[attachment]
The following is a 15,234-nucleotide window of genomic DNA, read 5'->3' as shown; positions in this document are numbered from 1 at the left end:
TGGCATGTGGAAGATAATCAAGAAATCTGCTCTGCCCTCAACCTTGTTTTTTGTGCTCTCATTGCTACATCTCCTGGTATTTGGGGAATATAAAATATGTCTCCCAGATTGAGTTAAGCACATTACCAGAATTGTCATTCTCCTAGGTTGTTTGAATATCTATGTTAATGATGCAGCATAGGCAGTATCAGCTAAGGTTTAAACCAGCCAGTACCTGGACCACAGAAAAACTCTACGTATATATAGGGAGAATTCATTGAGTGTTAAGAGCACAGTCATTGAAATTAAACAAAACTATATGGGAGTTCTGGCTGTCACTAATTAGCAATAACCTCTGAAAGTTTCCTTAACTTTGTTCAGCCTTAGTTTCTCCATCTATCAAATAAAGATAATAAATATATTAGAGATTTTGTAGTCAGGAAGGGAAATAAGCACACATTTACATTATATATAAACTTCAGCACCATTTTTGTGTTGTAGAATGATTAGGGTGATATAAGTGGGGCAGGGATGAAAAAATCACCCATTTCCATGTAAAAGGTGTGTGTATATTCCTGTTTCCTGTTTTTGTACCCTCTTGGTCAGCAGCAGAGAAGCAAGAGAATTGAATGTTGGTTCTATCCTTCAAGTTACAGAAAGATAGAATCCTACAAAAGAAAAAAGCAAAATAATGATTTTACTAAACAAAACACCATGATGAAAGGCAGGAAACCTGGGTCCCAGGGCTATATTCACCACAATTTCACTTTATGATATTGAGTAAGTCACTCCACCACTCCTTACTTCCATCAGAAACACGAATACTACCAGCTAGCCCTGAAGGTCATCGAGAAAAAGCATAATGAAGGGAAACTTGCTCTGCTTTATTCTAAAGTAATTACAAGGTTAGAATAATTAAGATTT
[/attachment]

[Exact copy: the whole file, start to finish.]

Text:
The following is a 15,234-nucleotide window of genomic DNA, read 5'->3' as shown; positions in this document are numbered from 1 at the left end:
TGGCATGTGGAAGATAATCAAGAAATCTGCTCTGCCCTCAACCTTGTTTTTTGTGCTCTCATTGCTACATCTCCTGGTATTTGGGGAATATAAAATATGTCTCCCAGATTGAGTTAAGCACATTACCAGAATTGTCATTCTCCTAGGTTGTTTGAATATCTATGTTAATGATGCAGCATAGGCAGTATCAGCTAAGGTTTAAACCAGCCAGTACCTGGACCACAGAAAAACTCTACGTATATATAGGGAGAATTCATTGAGTGTTAAGAGCACAGTCATTGAAATTAAACAAAACTATATGGGAGTTCTGGCTGTCACTAATTAGCAATAACCTCTGAAAGTTTCCTTAACTTTGTTCAGCCTTAGTTTCTCCATCTATCAAATAAAGATAATAAATATATTAGAGATTTTGTAGTCAGGAAGGGAAATAAGCACACATTTACATTATATATAAACTTCAGCACCATTTTTGTGTTGTAGAATGATTAGGGTGATATAAGTGGGGCAGGGATGAAAAAATCACCCATTTCCATGTAAAAGGTGTGTGTATATTCCTGTTTCCTGTTTTTGTACCCTCTTGGTCAGCAGCAGAGAAGCAAGAGAATTGAATGTTGGTTCTATCCTTCAAGTTACAGAAAGATAGAATCCTACAAAAGAAAAAAGCAAAATAATGATTTTACTAAACAAAACACCATGATGAAAGGCAGGAAACCTGGGTCCCAGGGCTATATTCACCACAATTTCACTTTATGATATTGAGTAAGTCACTCCACCACTCCTTACTTCCATCAGAAACACGAATACTACCAGCTAGCCCTGAAGGTCATCGAGAAAAAGCATAATGAAGGGAAACTTGCTCTGCTTTATTCTAAAGTAATTACAAGGTTAGAATAATTAAGATTT